Thursday, July 28, 2011

Reviewing a Friend’s Book (And other dangerous sports)

I self-published my first novel about a month ago, an eBook, now for sale on Amazon and Smashwords. My first buyers have been, of course, my friends and relatives.

Then the big hurdle arose—how to market it to the rest of the world. All of you authors out there will sympathize when I say, “It ain’t easy!”

Desperate, I even sunk low enough to do an exchange with another frantic author. That at least got me my first review. And in doing the exchange, I had to read and review a book entirely out of my usual genre. Me, a suspense reader had to tackle a vampire book. Having long ago become a maven of suspense, I haven’t read that kind of thing since Stephen King’s early novels, that I used to devour. No pun intended.

In the interest of fairness, and I expected my exchangee to do the same, I reviewed her book for her market audience—the vampire readers. I gave it a great review, honestly believing it was unique and readable in its genre. She did the same for me, and we both got an early, very good review. Please don’t ask what I would have done, had her book been poorly written. Luckily, it was not!

Then a few days later, I noticed I had two reviews on Goodreads. From friends who’d read my book. I was so excited! Do I need to tell you my dismay when I saw that one of my very good friends (and a fellow writer to boot) gave me a lowly three star review?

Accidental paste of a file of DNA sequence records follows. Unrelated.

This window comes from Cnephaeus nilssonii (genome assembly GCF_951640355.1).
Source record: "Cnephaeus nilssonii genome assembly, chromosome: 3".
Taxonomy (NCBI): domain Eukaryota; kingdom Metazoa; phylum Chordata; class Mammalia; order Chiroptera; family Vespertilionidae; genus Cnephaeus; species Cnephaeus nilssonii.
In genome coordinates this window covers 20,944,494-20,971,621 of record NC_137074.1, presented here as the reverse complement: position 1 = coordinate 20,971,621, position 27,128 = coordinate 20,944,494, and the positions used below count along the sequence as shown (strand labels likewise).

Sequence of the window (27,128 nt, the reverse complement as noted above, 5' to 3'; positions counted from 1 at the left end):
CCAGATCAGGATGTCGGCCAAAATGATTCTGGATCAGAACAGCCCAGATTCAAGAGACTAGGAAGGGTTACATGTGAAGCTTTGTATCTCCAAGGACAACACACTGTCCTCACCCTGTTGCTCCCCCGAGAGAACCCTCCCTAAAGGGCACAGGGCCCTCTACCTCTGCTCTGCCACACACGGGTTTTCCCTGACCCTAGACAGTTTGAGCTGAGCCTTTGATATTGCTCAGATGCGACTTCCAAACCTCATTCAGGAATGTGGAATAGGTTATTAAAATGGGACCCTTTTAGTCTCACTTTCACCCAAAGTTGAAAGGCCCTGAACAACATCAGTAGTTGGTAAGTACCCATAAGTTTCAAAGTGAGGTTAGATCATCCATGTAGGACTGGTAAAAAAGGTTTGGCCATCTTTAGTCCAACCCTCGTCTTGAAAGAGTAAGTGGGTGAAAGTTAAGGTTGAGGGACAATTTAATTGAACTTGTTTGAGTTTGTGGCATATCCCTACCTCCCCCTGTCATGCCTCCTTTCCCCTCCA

Now in the grand scheme of book publishing, I have no doubt we’ll all get a crummy review or two. Or more, because you cannot pique everyone’s interest with your story. But to get a three star in the early days is huge—what does that say to other potential readers?

When I reamed out my friend for his review, he said he believed in being honest and my book just wasn’t his thing. Then, I asked, why bother writing a review? I pointed out how difficult it made things for me on Goodreads when the second freaking review was so lukewarm. We never did resolve the issue. He defended his betrayal to the end!

Moral of this story is; If you can’t leave a good review for a friend, don’t leave one. And to go one step further I’d ask why leave a review for a book that’s outside of your genre, written by a friend or not?

So dear readers, tell me what you think. Do you agree that avoidance is the right strategy?

Tuesday, July 19, 2011

Waddling away from the computer.

Frustration reigns and food feeds it! 

I'm diligently working at marketing my eBook, She's Not There. The time consuming process of it is keeping me tied to the computer with food as my only solace. Not a good thing. 

But persistence pays off in the long run. Unfortunately, that could wreak havoc on my body. You know how they say inside every fat person is a thin person waiting to get out? Well, inside this body is a 600 pounder fighting to get out! And I'm afraid she's winning these days.
What to do? Probably need a break, but there is so much to do. I think I'll just keep tweeting.

Tuesday, July 5, 2011

The fireworks are over, the red-white-and-blue place-mats put away, and my first novel, She's Not There, is published as an eBook. Quite an accomplishment. The process of formatting and uploading an author's hard work is formidable since writers don't tend to be technical geniuses. Now that task is behind me.
I could complain about all the food I indulged in over the holiday, or the margaritas I consumed, but no one wants to hear about that. And what are holidays for anyway? Food, friends, and fun.

My next hurdle, getting a hard copy of my book set up on Createspace, appears to be insurmountable. And the fees for the site's assistance are very painful to the pocketbook. What to do? I put the question to you, dear blog readers. Any ideas? Is there a formatter out there who works for cheap? All thoughts on this dilemma appreciated.